Social media has provided science doubters a more public platform, but Americans’ confidence in the scientific and medical communities has consistently increased since 2016, according to a 2019 survey by the Pew Research Center. Public trust has grown over the course of the pandemic, according to a separate Pew survey, despite the wealth of misinformation about the impact of the coronavirus on public health.
But amid the growing trust, Beal-Parker, along with other science educators, is concerned about just that — the impact that the availability of misinformation has and will continue to have on students.
“In this age of instant information, and unchecked and unqualified information, there has been a decrease in the movement of science for our students,” Beal-Parker said, who has worked as a science educator since 1993. “Our students are, for a lack of a better word, attention deficit. They want it now. They want it in increments. And they believe that what they see is the gospel.”
Beal-Parker cites an example of having to talk through evidence about the Earth’s shape with a student after Brooklyn Nets point guard Kyrie Irving spoke about the flat Earth theory on a podcast.
Students coming to class with misconceptions is not a new phenomenon, said Donna Barrett-Williams, the president of the Georgia Science Teachers Association and retired science teacher. Students don’t approach the classroom as blank slates, and often come in with lingering unchallenged ideas about basic science concepts, like believing that global warming is caused by a hole in the ozone layer or that vaccines cause autism spectrum disorders.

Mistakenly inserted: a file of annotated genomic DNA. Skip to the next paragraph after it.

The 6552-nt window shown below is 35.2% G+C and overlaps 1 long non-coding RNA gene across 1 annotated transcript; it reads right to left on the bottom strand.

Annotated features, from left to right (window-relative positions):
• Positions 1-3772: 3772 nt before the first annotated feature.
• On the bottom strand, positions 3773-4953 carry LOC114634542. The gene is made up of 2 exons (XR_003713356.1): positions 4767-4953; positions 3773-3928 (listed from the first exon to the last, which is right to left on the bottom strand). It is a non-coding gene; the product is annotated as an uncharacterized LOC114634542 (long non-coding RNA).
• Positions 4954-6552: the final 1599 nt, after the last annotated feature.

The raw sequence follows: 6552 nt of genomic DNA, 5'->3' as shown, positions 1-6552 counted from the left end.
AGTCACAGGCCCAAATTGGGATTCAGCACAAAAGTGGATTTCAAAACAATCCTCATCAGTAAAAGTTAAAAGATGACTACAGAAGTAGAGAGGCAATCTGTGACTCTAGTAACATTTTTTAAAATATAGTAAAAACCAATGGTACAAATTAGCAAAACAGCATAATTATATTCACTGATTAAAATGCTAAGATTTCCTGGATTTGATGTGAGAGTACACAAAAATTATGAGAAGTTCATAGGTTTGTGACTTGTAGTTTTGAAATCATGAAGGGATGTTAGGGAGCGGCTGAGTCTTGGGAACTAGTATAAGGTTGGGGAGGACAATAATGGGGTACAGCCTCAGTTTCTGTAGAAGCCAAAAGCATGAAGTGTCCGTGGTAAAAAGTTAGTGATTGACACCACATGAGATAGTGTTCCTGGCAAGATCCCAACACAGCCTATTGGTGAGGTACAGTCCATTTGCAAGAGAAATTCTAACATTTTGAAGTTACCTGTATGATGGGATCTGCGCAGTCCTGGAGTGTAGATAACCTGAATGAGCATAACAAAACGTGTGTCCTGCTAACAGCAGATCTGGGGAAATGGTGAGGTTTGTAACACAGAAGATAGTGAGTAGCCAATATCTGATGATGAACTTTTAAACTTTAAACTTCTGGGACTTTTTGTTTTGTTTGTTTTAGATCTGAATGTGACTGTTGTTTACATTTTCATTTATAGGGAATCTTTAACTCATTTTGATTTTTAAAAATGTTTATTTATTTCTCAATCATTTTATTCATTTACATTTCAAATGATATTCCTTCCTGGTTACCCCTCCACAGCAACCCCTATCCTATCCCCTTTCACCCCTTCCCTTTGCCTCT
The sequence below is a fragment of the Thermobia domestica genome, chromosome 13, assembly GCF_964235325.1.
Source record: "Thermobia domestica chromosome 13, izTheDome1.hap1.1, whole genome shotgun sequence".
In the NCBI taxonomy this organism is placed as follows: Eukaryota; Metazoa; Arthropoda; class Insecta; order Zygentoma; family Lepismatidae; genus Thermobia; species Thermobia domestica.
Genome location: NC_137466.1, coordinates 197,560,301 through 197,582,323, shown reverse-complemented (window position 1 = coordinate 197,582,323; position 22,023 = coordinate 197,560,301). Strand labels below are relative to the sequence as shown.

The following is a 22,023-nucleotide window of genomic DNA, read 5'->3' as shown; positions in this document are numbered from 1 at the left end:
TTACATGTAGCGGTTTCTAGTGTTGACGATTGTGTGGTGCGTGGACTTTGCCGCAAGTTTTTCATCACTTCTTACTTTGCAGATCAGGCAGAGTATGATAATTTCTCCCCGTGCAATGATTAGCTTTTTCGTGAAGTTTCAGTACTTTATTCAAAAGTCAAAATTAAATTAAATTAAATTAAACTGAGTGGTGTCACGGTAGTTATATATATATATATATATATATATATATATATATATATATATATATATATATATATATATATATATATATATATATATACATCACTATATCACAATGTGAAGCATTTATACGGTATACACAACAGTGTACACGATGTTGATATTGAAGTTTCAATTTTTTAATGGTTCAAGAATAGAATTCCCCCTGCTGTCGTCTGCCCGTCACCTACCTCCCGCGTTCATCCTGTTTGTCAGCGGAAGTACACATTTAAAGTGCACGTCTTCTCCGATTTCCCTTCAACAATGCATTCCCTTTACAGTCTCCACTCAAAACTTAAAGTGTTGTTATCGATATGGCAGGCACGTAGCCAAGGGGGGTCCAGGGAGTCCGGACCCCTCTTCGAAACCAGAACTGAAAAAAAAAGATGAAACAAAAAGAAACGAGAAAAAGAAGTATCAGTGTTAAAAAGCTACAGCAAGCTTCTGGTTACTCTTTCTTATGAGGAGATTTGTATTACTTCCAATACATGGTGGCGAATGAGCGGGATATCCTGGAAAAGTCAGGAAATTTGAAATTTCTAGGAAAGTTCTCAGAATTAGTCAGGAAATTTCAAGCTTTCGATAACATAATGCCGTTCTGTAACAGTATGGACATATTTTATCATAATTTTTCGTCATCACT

The challenge, she said, is how to address them and combine students’ beliefs with facts learned in the classroom.
AJC file photo
Teresa Massey, an environmental science teacher at Elizabeth Andrews High School in Stone Mountain, often discusses subjects that clash with students’ intuitive beliefs. She finds that some students are hesitant to revise their thinking if they’ve heard about it from another person, whether it’s misinformation about the way the body works, where water comes from or humans descending from apes.
“[Students] might just make a blanket statement that something doesn’t work because it happened to a family member, as opposed to not thinking it through,” said Massey, who serves as a district representative for the state science teachers association. “But what about many other people that that didn’t happen to?”
The educators say incorporating real-world situations, like Beal-Parker’s aspirin study, into science and engineering lessons helps. It’s not about denying their line of thinking, but building on it by using tools learned in the classroom to research their ideas and draw their own conclusions, Barrett-Williams said.
This practice, referred to as phenomena-based learning, allows for students to draw connections between general science concepts and the world around them.
Massey often tells her students that both she and the textbook aren’t the end-all-be-all of scientific knowledge.
“I try to tell them to not believe anything anybody says, including me,” Massey said. “I am here as a teacher. I am here as a facilitator — I’m going to show you different things that you can read, that you can understand and try to synthesize and put it together for yourself.”